DRUG TRAFFICKING AND VIOLENT CRIMES REACH A 10-YEAR LOW IN U.S. STATES THAT LEGALIZED MARIJUANA
As part of his campaign on the road to the White House, President Donald Trump proposed that marijuana should be 100% legal in this country to ensure state governments held more control. Since the time he made this proposition, 31 states have legalized marijuana (with an additional 8 states allow recreational and medical use). At this time, officials are planning to develop commercial artisan weed in Humboldt and Mendocino counties in Northern California. Meanwhile, the first medical weed kitchen has been opened in Arizona. However, one question remains: since the drug is mostly legal, does that mean there will be less criminal activity associated with it? The short answer is “possibly.” Recent reports have shown that marijuana-related crimes have dropped significantly in the past decade. Let’s take a look and see why this is happening.
Americans vs. Foreigners
At this time, a critical part of U.S. political activity is securing control at our borders with neighboring countries (as well as international barriers), and drug trafficking has a been a major underlying issue with this incident. However, a recent report has shown the cannabis smuggling has reached its lowest point in over a decade.
According to the Customs and Border Protection (CBP) Program (part of the Department of Homeland Security), as states continue to legalize pot in some way, officers have directed their attention away from drug trafficking (large-scale operations) to amateur criminals (smuggling). Even more interesting, agents have been seizing more marijuana from American citizens than illegal foreigners. Based on Border Patrol data (2013-2017), 70% of people detained at the Mexican border were U.S. citizens, while roughly 10-20% of cases involved refugees.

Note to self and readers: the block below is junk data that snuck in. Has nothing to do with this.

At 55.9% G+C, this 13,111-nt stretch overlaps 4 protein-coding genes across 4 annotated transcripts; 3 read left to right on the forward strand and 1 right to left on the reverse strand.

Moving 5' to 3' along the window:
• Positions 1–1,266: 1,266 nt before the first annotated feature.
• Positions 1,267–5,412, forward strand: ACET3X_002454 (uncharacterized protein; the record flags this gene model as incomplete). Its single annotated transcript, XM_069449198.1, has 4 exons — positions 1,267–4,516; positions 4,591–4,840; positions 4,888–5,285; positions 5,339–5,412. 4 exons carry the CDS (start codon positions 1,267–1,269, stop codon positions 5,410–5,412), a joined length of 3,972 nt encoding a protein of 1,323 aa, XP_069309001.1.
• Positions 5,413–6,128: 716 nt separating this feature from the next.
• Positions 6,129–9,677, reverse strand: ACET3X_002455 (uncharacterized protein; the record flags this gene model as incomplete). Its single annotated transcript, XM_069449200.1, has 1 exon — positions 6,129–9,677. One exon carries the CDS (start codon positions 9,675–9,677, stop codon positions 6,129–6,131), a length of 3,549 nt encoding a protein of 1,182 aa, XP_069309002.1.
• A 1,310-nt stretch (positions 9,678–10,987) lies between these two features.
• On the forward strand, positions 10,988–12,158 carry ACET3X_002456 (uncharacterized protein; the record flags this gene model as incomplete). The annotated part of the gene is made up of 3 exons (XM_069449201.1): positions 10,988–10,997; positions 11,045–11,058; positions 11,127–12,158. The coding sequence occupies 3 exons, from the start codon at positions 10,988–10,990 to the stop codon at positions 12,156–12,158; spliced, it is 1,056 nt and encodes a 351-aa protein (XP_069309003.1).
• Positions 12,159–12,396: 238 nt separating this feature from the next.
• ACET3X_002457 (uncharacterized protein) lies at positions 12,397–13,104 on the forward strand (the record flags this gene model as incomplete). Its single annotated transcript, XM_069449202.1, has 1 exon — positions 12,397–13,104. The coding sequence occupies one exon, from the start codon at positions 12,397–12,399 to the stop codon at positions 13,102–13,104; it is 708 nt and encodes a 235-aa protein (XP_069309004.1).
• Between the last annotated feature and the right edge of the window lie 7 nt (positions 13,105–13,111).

A Stark Decline
As agents continue to arrest Americans, the CBP has been observing a decline in drug confiscation since California and Washington first legalized recreational pot in 2012. Likewise, the amount of drugs that have been seized at key entry points in our country (e.g. airports, border crossings) has also declined. At random points across the U.S., the number of drugs confiscated by agents descended from 2.5 million pounds to 850,000 pounds between 2011 and 2017.
Consider this fact, as well. Once states legalized recreational weed, violent crime has also declined by 12.5%, which officials believe could be connected to a decrease in drug-related crimes. Could the legalization of weed be beneficial in this way?
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